Durban - Finance Minister Malusi Gigaba on Thursday denied that the recent Cabinet reshuffle which saw him catapulted to head up National Treasury had weakened the rand against other currencies.
This comes after the rand went in free fall on March 30, plummeting four percent to R13.29 to the US dollar, following the news that President Jacob Zuma had fired trusted finance minister Pravin Gordhan, as well as his deputy Mcebisi Jonas, and replaced Gordhan with Gigaba, a former Minister of Home Affairs.
Speaking on the topic of Africa’s economic growth outlook at the World Economic Forum (WEF) on Africa in Durban, Gigaba said that the rand had always been a volatile currency and that was not because of changes in Cabinet.
“The exchange rate is okay. The rand volatility does not emanate from the Cabinet reshuffle. It has absolutely nothing to do with changes in government because that does not happen frequently,” Gigaba said.
“It could have on occasion have to do with the changes in the finance ministry, but it’s been volatile not as a result of that, for quite a long time. There was a time when it depreciated close to R18 rand [to the US dollar].”
Session moderator and editor-in-chief at CNBC Africa, Bronwyn Nielsen, came to Gigaba’s aid and said that even currency strategists actually did not know where the currency was going, but pointed out that the rand had weakened as well when South Africa had three finance ministers in one week.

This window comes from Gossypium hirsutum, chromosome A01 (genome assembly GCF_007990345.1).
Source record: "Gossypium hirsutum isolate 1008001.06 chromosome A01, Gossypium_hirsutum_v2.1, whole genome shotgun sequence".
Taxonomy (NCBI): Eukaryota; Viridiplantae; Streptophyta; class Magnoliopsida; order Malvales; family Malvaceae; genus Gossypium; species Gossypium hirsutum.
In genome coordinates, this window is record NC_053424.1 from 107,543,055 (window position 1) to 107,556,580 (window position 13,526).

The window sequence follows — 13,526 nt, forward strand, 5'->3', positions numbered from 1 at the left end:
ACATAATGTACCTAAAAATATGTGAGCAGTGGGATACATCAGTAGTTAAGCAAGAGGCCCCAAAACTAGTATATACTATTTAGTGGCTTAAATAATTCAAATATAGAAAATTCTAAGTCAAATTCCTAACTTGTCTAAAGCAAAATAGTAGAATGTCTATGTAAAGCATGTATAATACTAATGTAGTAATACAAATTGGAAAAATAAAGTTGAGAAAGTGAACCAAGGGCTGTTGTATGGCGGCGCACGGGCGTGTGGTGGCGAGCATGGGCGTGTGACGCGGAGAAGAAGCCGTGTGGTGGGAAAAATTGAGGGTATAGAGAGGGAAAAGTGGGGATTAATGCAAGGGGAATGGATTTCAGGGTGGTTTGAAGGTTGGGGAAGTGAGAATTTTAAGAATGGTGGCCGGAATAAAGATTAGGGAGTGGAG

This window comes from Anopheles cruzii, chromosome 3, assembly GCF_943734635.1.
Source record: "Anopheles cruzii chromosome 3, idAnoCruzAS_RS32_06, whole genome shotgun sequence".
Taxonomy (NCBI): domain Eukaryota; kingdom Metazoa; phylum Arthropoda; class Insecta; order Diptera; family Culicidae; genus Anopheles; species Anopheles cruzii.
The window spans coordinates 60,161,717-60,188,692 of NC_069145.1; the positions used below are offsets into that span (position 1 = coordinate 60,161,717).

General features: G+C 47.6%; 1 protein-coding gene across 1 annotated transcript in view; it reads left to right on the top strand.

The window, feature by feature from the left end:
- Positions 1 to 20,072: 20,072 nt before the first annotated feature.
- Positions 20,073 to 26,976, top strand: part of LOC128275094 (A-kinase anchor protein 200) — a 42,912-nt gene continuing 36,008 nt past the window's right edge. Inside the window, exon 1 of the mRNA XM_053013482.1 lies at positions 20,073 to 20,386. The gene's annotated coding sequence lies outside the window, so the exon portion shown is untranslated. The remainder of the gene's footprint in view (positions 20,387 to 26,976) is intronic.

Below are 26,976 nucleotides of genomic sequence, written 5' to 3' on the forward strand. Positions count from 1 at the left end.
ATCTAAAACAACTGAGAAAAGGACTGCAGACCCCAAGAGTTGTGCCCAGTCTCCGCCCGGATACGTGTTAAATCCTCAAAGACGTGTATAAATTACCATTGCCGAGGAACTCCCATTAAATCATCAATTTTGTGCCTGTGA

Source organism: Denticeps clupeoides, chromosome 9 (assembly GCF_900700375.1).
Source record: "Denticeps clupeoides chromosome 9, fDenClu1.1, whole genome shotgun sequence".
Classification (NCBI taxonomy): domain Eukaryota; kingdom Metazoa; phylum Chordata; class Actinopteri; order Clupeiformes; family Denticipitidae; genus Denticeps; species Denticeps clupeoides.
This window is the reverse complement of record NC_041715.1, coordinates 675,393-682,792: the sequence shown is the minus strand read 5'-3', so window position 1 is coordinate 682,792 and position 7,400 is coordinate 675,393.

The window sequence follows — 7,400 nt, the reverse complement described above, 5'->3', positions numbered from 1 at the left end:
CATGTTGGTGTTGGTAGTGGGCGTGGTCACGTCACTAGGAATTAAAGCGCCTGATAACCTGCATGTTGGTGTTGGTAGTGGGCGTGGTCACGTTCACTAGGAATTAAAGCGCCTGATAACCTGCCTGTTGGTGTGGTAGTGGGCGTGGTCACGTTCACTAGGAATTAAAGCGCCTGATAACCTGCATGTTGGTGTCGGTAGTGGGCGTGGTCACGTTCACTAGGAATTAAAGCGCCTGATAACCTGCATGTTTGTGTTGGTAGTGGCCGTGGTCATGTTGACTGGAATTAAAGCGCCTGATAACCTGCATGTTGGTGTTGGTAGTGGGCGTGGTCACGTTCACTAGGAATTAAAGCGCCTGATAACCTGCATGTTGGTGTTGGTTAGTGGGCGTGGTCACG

Addressing investor fears about South Africa’s political climate and instability, Gigaba said that investors had no reason to fear the change of guard when Zuma leaves office as the ruling African National Congress (ANC) and South Africa’s president, as the country was a constitutional democracy with strong institutions.
“South Africa is a democratic country. We go through periodic elections and I don’t think anybody should panic when it’s time. We know that every five years there’s going to be an elective conference of the ruling party, there’s going to be general elections. It’s part of democracy and we need to accept it. That at that moment, there will be a contestation for leadership and we may emerge with new leadership,” Gigaba said.
“It actually happens virtually everywhere else in the world, in some countries every four years, in some countries it even happens abruptly as a result of unconstitutional illegal leadership changes.
“In our country, all the leadership changes that we’ve had, have been through a democratic process, there’s been succession and a peaceful transition from one administration to the next, and that should really not cause anybody to panic. We should accept that it’s going to happen.”
The curtain will come down on Friday at WEF on Africa where more that 1,000 delegates from over 100 countries have gathered to discuss inclusive growth for the continent.
African News Agency